Fighting the flu
Pregnant women should make sure they’re fully informed about the vaccine, says Fiona Dillon
It's a celebrity baby boom at the moment, with actress Natalie Portman becoming the latest high-profile personality to confirm she is expecting a bundle of joy later this year. The 29-year-old actress has become engaged to a French ballet dancer and choreographer, Benjamin Millepied, who she met during the production of her newly released movie, Black Swan, which has attracted an Oscar buzz.
She joins a host of other celebrities who are expecting babies this year, including television presenter Holly Willoughby (29), former pop star and television presenter Myleene Klass (32), and Abbey Clancy (24) the fiancée of England footballer Peter Crouch.
Penny Lancaster (39), who is married to crooner Rod Stewart, is also expecting another baby in the coming months.
They, like all pregnant women, will be receiving lots of important advice on how to remain healthy up to the birth of their babies.
One of the decisions that all pregnant women are faced with relates to the flu vaccine. This year's seasonal flu vaccination campaign, which began in September, includes pregnant women for the first time.
It advises that women who are pregnant should be routinely offered this vaccine.
The Health Service Executive (HSE) said in recent days: "Each winter we see an increase in the number of people suffering with flu. We are now experiencing our annual seasonal flu season, and, as had been expected, this year the predominant flu virus is the H1N1 virus, also known as swine flu.
"This flu virus affects younger people and those with pre-existing medical conditions. Women who are pregnant or have been in the past six to eight weeks are also particularly at risk.
"We are now seeing a major rise in people attending GPs and GP out-of-hours services with flu-like illnesses. Most people who get the flu are able to self-medicate and be looked after at home, with rest and plenty of fluids, as with seasonal flu. However, as had been anticipated, this winter some people have been hospitalised as a result of their illness and a small number have been admitted to intensive care units," the HSE added.
It said that the best protection from this virus is the flu vaccine. This year's vaccine also has protection against the swine-flu virus.
"Anyone who has not already had the vaccine, particularly pregnant women, people with long-term health conditions, people aged 65 and over and their carers and healthcare workers should consider getting the vaccine," the HSE said.
However, this year, a large number of people will be immune to swine flu, either because they had the virus last year or they received the vaccine during the previous campaign here.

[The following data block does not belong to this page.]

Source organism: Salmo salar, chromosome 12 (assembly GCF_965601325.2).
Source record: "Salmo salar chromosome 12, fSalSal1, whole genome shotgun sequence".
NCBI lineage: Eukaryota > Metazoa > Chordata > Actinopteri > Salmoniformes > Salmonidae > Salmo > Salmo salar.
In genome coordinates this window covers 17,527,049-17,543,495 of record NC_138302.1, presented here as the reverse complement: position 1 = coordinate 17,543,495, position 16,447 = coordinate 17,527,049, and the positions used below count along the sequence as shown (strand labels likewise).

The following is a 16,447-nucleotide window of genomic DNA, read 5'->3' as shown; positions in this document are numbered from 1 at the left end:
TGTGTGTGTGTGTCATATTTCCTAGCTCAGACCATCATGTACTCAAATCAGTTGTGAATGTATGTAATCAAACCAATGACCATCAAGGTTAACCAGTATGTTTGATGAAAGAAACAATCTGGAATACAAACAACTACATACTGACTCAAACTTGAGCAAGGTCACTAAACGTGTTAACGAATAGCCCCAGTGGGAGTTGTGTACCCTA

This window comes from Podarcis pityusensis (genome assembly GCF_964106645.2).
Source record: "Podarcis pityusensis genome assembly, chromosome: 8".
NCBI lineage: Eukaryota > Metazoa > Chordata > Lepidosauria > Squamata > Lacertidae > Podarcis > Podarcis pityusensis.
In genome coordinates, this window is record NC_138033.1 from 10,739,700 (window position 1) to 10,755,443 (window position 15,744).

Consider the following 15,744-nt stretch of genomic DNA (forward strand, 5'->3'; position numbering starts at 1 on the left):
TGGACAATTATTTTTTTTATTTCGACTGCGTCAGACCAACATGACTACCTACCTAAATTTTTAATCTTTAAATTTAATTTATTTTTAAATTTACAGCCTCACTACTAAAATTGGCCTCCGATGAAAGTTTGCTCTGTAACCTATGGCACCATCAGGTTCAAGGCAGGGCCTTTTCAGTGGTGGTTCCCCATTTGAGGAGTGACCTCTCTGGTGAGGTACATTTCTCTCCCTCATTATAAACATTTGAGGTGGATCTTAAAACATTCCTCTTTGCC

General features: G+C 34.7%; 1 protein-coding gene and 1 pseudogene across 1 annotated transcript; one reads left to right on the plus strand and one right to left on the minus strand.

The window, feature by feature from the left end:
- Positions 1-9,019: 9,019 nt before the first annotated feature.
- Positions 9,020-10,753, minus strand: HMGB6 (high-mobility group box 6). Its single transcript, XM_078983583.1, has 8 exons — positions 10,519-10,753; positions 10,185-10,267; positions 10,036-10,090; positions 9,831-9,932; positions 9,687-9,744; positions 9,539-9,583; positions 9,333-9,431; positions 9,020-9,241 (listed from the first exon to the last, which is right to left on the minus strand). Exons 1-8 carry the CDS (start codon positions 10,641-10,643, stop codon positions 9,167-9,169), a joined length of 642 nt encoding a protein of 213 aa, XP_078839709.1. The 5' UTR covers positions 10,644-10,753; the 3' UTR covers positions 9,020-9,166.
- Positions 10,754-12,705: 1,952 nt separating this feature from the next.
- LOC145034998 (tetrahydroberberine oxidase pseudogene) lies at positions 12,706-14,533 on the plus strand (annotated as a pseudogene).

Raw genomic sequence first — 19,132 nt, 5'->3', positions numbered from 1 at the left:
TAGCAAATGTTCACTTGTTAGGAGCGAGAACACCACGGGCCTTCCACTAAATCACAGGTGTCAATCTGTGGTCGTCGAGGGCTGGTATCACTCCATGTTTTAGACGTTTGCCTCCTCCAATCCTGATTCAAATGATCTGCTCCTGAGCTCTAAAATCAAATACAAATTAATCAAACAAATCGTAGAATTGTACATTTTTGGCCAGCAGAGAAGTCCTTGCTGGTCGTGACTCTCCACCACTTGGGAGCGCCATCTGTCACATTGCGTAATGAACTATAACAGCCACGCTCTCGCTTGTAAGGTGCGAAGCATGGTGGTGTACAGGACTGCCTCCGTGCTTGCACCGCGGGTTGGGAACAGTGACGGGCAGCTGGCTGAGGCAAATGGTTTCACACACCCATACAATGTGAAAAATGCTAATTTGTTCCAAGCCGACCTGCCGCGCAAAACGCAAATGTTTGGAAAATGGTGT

The Health Protection Surveillance Centre (HPSC) has available on its website an information leaflet for pregnant women on the seasonal flu vaccine 2010-2011.
It says that the vaccine will protect against the swine-flu virus, and can be given at any stage of pregnancy.
It explains that: "The vaccine is safe for pregnant women. Seasonal flu vaccines have been given for more than 60 years."
The leaflet points out that seasonal flu vaccine has been recommended for several years for all pregnant women in the USA. It said that: "Vaccination during pregnancy can protect the baby and also helps prevent the mother getting flu and passing it on to her baby."
According to the leaflet, the vaccine is safe for breastfeeding mothers. It pointed out that the vaccine starts to work within two weeks.
It said that a "healthy pregnant woman who has already received a course of swine-flu vaccine does not need any further vaccine. However, pregnant women who have a long-term medical condition, such as diabetes, heart or lung disease, need to get the seasonal flu vaccine, even if they already had swine-flu vaccine."
The vaccine and consultation are free to those within the recommended groups who have a medical card or doctor-only card.
Each year, a vaccine is developed to protect against the strains of flu virus that are expected to be most prevalent that winter. This is used throughout the Northern hemisphere. The process of developing the vaccine is led by the World Health Organisation (WHO).
The flu jab is offered to people in at-risk groups. These are people, such as pregnant women and the elderly, who are at greater risk of serious complications if they catch flu.
Experts say that pregnant women are at greater risk from swine flu because in pregnancy, the immune system is naturally suppressed, which means that pregnant women are more likely to catch flu.
In the UK, professor Dame Sally Davies, the chief medical officer for England, said: "Pregnant women are more likely to become seriously ill if they catch flu, which is why it is particularly important for them to get their jabs."
Meanwhile, the Rotunda Hospital in Dublin has confirmed the occurrence of a small number of swine flu cases. It is encouraging expectant mothers and women up to six weeks after birth to attend GPs for seasonal flu vaccination.